Did you know that 128,000 Americans are hospitalized for food poisoning each year … or that as we age, we are at greater risk of such diseases?
Age-related changes in the gastrointestinal tract, chronic underlying diseases (diabetes, cancer, etc.), changes in organ function (ie liver and kidneys) and medication-related side effects lead to increased caution in food preparation in every season. However, food poisoning occurs more frequently in the summer months when bacteria multiply faster and many people prepare food outdoors, which makes it difficult to handle food safely.
The good news? The USDA's four-tier food safety plan ̵
Cleaning : Clean surfaces, utensils and hands with soap and warm water. Wash your hands properly for 20 seconds and focus on scrubbing your palms between your fingers and fingertips. If you are not eating at home, determine if drinking water (safe drinking water) is available. If not, bring water for preparation and cleaning, or pack clean, wet, disposable washcloths, wet towels, and paper towels to clean hands and surfaces.
Separate : Separate raw meat, poultry and seafood from ready-to-eat foods, fruits and vegetables. Raw meat juices can contain bacteria that can now contaminate ready-to-eat foods. When using a cooler, wrap raw meat and poultry safely and separately to keep the juices away from other foods in the cooler.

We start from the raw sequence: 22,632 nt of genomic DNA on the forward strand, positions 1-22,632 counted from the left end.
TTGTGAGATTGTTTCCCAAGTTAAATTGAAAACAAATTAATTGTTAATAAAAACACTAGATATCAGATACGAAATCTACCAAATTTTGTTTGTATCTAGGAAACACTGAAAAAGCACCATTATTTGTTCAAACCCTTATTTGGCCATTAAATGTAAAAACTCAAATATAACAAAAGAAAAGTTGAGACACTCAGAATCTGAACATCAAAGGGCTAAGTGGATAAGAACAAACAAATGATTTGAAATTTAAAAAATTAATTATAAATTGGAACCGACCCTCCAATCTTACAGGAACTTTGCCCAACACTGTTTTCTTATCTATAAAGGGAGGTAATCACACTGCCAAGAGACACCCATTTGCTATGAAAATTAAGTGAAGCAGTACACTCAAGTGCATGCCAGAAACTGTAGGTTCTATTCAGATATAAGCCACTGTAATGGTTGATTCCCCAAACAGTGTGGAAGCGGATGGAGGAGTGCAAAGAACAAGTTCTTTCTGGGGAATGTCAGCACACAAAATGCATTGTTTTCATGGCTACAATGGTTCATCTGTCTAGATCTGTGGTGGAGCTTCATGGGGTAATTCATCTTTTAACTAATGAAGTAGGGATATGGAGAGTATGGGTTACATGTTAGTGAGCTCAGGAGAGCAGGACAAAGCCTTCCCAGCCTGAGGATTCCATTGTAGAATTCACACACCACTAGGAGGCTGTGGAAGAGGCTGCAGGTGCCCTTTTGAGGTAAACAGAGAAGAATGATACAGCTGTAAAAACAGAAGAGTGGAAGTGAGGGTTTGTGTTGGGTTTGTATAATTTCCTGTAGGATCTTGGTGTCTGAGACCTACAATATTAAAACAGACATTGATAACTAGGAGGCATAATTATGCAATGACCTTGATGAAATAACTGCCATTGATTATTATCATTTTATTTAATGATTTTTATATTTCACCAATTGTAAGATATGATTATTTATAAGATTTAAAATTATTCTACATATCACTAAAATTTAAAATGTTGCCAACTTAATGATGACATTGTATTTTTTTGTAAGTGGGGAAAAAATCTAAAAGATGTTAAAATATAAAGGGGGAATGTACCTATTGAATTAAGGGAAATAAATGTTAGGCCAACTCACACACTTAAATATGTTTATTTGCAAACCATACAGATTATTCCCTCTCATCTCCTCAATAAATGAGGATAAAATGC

Cooking : Cook food to a safe interior temperature to destroy harmful bacteria. You cannot use color alone as an indicator of the degree of cooking. Always take a food thermometer with you to ensure that meat and poultry are safe to eat.
- Cook raw beef, pork, lamb and veal steaks, cutlets and roasts at 145 ° F. For safety and quality reasons, leave the meat to rest for at least three minutes before carving or eating it.
- Cook raw ground beef, pork, lamb and veal at 160 ° F.
- Cook raw poultry at 165 ° F.
- Heat cooked food to 165 ° F.
Caution : Cook meat and poultry completely at the barbecue area . By partially cooking food in advance, bacteria can survive and multiply to such an extent that subsequent cooking can no longer destroy them.
Chill : If you handle food outdoors in warm months, keep perishable foods like lunch, cooked meat, chicken and potato or pasta salads in an insulated cooler that holds several centimeters of ice, ice packs, or containers is filled with frozen water. Keep the cooler cold by refilling the ice as soon as it starts to melt. When you're on the road, keep the radiator in the coolest part of the car. Chill food within two hours of cooking or within an hour of cooking if the temperature is 90 ° F or higher in summer.
If you have any questions about food safety, you can call the USDA hotline for meat and poultry at 1-888-MPHotline (1-888-674-6854) or live with a food safety specialist in chat in English or Spanish at AskKaren.gov available from 10am to 6pm ET, Monday through Friday. Ask Karen also provides 24/7 automated food safety information.
Bio: Adam Ghering is a public affairs specialist, USDA Food Safety and Inspection Service.
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